Vehicle mounted infrared video cameras are often used by security companies, police departments, and industries’ safety and security departments that need to monitor very large areas. They are an excellent choice for monitoring vehicle payloads such as hazardous materials. Most of these cameras can provide both high quality color video when there is available visible light and in total darkness if needed, using infrared spectrum technology.
There are basically two different types of vehicle mounted infrared video cameras that are utilized for security and monitoring purposes. These cameras can be categorized by the type of infrared radiation that they monitor.
Infrared electromagnetic radiation is commonly categorized in five different classes or subdivisions based on the type and or wavelength of the radiation. The category types are:
• Near infrared
• Short Wavelength Infrared
• Mid Wavelength Infrared
• Long Wavelength Infrared, and;
• Far Infrared
Without getting too technical and describing each of the different types in detail, digital video cameras are normally either sensitive to the near infrared or the long and mid wavelength infrared types. Near infrared cameras are the least expensive and probably the most common, while long wavelength infrared cameras are the most expensive and are not as common.
Long/mid wavelength vehicle mounted infrared video cameras produce true thermal images. That is, these cameras are able to sense the type of infrared radiation emitted by all objects and produce a passive image based on the objects’ infrared radiation, without the need for any external light source including infrared illuminators. While the images produced by these cameras are distinguishable and somewhat clear, they do not produce a high quality, high resolution video image. However, these cameras may be able to “see through” certain materials to produce a distinguishable image of objects on the other side of the material.
The most common and affordable vehicle mounted infrared video camera is the near infrared camera. This camera contains a Charged Coupled Device or CCD that is the electronic sensor and imaging chip. The CCD has thousands of sensors that, when exposed to light energy (photons), can produce an electrical charge. This charge can be interpreted to produce a high quality, high resolution, color video image. Thanks to modern technological advances, CCDs can be created that are extremely sensitive to incredibly low levels of visible light. These cameras are often called day/night vision security cameras, but are not IR cameras.
However, another beneficial factor of the CCD is that it is inherently sensitive to near infrared radiation. This means that a vehicle mounted infrared video camera using near infrared technology can produce a high quality, high resolution video image in total darkness with no existing visible light. Unlike the long/mid wavelength cameras mentioned above, these cameras must have their target area illuminated, but the illumination is of the near infrared type, which is invisible to the human eye.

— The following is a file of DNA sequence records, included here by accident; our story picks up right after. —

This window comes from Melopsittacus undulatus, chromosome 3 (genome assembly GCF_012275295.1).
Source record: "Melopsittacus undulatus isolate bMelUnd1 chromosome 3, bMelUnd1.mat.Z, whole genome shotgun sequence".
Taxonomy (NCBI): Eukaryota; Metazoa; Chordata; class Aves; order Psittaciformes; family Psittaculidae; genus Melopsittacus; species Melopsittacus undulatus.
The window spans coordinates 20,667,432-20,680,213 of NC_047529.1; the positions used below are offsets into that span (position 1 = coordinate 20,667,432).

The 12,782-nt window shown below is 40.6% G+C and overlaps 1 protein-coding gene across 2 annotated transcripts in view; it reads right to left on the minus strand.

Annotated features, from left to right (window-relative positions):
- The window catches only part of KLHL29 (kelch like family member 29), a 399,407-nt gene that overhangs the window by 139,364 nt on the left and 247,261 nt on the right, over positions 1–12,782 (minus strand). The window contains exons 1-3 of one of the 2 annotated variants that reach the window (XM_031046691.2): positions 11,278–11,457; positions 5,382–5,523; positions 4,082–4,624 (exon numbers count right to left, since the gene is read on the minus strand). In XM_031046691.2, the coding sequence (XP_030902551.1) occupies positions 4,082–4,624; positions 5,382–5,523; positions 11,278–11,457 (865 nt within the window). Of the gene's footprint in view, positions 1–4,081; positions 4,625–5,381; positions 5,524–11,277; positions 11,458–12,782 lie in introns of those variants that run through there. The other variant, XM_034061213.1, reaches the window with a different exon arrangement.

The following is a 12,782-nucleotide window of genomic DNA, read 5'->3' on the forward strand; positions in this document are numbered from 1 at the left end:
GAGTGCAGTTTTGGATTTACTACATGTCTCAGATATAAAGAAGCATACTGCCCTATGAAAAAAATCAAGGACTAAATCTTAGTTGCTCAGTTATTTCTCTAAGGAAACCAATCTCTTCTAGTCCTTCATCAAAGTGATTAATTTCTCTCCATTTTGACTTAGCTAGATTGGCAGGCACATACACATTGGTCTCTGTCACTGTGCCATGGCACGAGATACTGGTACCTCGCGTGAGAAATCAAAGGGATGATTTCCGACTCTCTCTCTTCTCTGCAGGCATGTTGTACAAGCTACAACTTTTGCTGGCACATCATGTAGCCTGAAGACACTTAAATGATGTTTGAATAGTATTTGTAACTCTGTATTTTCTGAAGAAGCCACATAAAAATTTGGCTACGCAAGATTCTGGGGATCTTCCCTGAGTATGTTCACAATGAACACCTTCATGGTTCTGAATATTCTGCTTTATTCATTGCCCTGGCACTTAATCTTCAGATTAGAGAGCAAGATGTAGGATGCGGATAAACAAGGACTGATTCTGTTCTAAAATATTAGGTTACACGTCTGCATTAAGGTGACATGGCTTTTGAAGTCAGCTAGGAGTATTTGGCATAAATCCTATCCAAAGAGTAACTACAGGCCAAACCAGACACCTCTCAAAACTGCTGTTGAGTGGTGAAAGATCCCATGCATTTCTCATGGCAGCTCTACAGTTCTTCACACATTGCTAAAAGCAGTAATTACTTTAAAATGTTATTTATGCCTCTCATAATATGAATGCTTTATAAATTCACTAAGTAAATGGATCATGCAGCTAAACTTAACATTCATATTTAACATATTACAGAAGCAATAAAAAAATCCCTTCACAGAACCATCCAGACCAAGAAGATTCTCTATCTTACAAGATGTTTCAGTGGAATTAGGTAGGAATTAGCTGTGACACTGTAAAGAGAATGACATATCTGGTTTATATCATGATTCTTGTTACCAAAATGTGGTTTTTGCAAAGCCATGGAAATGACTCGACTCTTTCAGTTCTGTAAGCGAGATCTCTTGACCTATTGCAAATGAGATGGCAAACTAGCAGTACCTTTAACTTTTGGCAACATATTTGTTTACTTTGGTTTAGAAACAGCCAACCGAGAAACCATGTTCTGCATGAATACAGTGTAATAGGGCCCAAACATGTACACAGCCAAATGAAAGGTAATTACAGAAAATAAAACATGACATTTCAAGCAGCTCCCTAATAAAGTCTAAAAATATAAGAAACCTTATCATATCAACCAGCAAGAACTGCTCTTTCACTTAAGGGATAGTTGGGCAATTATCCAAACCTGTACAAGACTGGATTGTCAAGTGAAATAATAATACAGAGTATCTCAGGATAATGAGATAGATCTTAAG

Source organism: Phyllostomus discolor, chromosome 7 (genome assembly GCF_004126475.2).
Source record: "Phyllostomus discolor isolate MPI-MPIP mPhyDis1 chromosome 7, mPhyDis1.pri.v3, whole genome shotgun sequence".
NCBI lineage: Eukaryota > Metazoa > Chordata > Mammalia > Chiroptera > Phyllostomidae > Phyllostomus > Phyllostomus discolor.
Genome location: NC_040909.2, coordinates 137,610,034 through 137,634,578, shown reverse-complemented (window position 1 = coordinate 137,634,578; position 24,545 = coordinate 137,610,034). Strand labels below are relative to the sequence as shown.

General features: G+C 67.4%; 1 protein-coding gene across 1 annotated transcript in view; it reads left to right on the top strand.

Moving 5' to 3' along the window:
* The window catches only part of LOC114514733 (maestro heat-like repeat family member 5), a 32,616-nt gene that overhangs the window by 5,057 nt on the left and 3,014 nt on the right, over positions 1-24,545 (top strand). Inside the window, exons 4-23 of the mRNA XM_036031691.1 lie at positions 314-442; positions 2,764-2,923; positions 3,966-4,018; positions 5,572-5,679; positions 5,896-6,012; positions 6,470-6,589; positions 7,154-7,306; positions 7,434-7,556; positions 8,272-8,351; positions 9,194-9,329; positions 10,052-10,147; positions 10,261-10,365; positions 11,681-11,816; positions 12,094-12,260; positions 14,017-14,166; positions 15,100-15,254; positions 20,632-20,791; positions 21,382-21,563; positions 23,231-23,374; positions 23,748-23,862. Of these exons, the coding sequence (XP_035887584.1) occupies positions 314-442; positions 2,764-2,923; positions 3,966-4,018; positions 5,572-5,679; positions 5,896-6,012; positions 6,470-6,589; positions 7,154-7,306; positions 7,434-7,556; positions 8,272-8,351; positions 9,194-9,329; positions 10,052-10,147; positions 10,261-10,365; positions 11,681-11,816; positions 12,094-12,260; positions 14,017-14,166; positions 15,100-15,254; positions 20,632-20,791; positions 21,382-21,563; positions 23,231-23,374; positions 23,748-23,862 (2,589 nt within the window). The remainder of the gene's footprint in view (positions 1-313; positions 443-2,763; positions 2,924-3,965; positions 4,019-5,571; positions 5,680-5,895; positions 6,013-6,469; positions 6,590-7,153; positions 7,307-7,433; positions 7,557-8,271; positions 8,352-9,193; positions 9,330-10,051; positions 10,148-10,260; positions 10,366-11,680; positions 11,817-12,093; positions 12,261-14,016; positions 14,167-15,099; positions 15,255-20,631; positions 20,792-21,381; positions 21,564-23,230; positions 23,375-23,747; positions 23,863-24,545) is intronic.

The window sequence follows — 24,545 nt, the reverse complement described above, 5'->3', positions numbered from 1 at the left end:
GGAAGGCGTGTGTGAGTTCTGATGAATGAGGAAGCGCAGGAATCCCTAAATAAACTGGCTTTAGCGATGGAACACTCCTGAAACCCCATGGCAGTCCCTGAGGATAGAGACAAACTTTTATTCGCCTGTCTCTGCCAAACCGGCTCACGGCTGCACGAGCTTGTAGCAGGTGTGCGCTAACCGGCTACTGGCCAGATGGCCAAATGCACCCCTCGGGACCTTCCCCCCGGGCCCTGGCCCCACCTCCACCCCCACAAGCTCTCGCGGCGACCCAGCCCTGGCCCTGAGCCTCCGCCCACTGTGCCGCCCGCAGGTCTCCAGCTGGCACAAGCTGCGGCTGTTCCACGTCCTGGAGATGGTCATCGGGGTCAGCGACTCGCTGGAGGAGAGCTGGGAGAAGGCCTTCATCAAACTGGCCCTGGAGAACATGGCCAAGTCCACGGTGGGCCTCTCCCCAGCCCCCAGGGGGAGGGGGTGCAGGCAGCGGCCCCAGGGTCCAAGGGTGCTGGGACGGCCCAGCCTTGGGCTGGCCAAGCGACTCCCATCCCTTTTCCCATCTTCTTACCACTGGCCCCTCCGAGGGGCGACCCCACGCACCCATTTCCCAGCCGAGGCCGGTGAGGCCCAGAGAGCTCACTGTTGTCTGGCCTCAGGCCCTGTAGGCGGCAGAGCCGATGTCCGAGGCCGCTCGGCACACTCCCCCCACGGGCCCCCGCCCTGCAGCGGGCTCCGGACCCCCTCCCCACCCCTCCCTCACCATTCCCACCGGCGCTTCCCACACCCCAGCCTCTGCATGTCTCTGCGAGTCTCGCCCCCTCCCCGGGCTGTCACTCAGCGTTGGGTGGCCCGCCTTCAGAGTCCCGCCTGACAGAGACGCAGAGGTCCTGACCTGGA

Near infrared night vision cameras accomplish this illumination by using IR Light Emitting Diodes or LEDs that are placed either around the camera lens or next to it. These LEDs produce IR light that cannot be seen by the human eye, but provide light for the camera’s CCD much like a spotlight or floodlight that produces visible light. Since the target area is illuminated, these cameras normally have a range of distance of which they can produce a high quality video image. This range is normally directly proportional to the number of the LEDs used to illuminate the target area. Since “color” is a characteristic of visible light but not IR light, these cameras produce a high quality, high resolution monochromatic or black and white video when operating in IR mode.
Vehicle mounted infrared video cameras are normally outdoor type cameras that provide protection to the camera components from the weather and environmental elements. In addition, specialized mounts are available for these cameras so that they may be mounted directly to the vehicle’s exterior.
These cameras can be purchased with pan, tilt, and zoom (PTZ) capabilities. They can be controlled manually or automatically by programmatic functions. The automatic type, along with motion detection, can provide automatic tracking capabilities. For example, a vehicle mounted infrared video camera with PTZ and tracking can follow suspected intruders or other moving objects.
Vehicle mounted infrared video cameras offer the portability connected with a vehicle and the versatility for use in visible light as well as total darkness. They can provide the necessary means for security and monitoring on around vehicles while being affordably priced.